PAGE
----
Business travel is big
The Global Business Travel Association estimates
the industry represents spending of $1.4 trillion worldwide and predicts that
number will rise to $1.7 trillion by 2022.
In its U.S. Corporate Travel Report 2018-2022, Phocuswright says managed travel represents a
third of the total travel market in the United States and will reach $138
billion by 2022, with 86% of that spending taking place online.
“Corporate travel in the U.S. is solidly and steadily
increasing, helped by rising business confidence and despite recurring
geopolitical challenges like tightened immigration policies. The online segment
continues to grow rapidly and dominate corporate bookings,” the report states.
And that online segment is broad and diverse –
ranging from self-service booking tools to platforms from travel management
companies and suppliers and incorporating newer technologies such as machine
learning, chatbots and virtual assistants.
But while managed travel solutions – both legacy
providers and startups - continue to innovate, with a focus on providing an optimal
user experience, leakage remains an issue faced by companies big and small.
Generally defined as bookings
made outside of a company’s contracted TMC or online booking tool and/or without
compliance to a company’s travel policy, leakage may account for
nearly half of business travel bookings, it's estimated.
According to Phocuswright 2017
the Mind of the Modern Road Warrior, respondents in managed travel programs
say they follow policy just 45% of the time when booking hotels, 47% when
booking air and 49% for the type of booking method used.
For the fourth piece in our series
on business travel - which will be divided into two parts this week - we explore why leakage happens and how data-driven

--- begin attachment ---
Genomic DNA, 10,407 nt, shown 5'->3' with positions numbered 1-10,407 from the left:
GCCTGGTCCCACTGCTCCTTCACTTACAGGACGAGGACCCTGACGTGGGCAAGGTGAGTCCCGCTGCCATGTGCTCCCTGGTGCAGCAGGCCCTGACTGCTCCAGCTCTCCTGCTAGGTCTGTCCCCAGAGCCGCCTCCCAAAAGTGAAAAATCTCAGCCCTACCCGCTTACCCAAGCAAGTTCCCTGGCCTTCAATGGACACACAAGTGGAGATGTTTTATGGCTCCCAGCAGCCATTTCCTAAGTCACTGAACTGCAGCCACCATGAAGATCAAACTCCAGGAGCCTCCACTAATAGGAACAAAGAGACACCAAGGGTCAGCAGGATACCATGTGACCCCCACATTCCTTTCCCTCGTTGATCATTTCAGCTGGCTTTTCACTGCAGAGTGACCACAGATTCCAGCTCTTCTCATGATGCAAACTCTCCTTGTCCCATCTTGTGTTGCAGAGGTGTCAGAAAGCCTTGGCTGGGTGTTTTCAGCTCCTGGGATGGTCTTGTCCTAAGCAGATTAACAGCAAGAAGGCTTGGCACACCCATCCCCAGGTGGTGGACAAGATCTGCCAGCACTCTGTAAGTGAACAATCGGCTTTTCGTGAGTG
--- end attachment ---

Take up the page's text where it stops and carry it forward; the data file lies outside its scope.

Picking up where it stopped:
solutions can help to manage it.
The source of leaks
study from GBTA in partnership with RoomIt by CWT found that nearly 70% of
travel buyers say that enforcing policy compliance is among the most
challenging aspects of their job.
The reasons bookings are done outside
of prescribed tools or policies vary. One of the most common reasons is a desire
among business travelers to earn loyalty points, which may not be available through
a TMC or online booking tool.
Another issue: Travelers
accustomed to having nearly unlimited choices when booking their personal trips
may not like the limitations of their company’s plan.
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For example, Phocuswright’s U.S.
Corporate Travel Report 2018-2022 found that only 26% of travel managers explicitly
allow private rentals in their current policy and yet the Phocuswright
U.S. Business Traveler Survey found 40% of managed business travelers said
they currently use home-sharing services, regardless of the corporate policy.
“The other trend we noticed is
that every supplier is on a mission to get as many direct transactions as
possible,” says Andres Fabris, founder and CEO at Traxo.
“They are getting more
aggressive with their loyalty programs and guaranteed lowest rates and web-only
rates and incentives and upgrades and all these things they are using. That trend
that is never going to stop.”
Business travel also is often
done to attend a conference or meeting, yet access to the host hotel or rate may
only be available when booking through a designated portal.
And then there’s the fact that
– despite the ongoing innovation – some of the current options for managed
travel lack the convenience and efficiency today’s business travelers demand.
“You can’t talk to a millennial or Gen Z-er and show them
what the GDS looks like without them kind of laughing at you and saying what? It’s
just mind boggling to them,” says Suzanne Boyan, operations coordinator for
travel at consulting firm ZS Associates, during remarks on a panel at the
Global Business Travel Association convention in Chicago earlier this month.
“I watched someone struggle through an online booking tool
- ours - for an hour to book a flight, car and hotel. What a waste of time.”
Startups such as TripActions, Travelperk and Lola are
focused on creating better user experiences, but Fabris says those solutions may
reduce - but won’t eliminate – out-of-policy bookings.
“You may be able to chew away at the leakage ... and get folks to search a little bit
less often outside if you have a really intuitive, slick interface and lots of
content. But I think you’re going to adjust it 10 to 20%, you’re never going to
get to 100% compliance,” he says.
Traditionally, companies have
used TMCs and online booking tools because that has been the only way for them to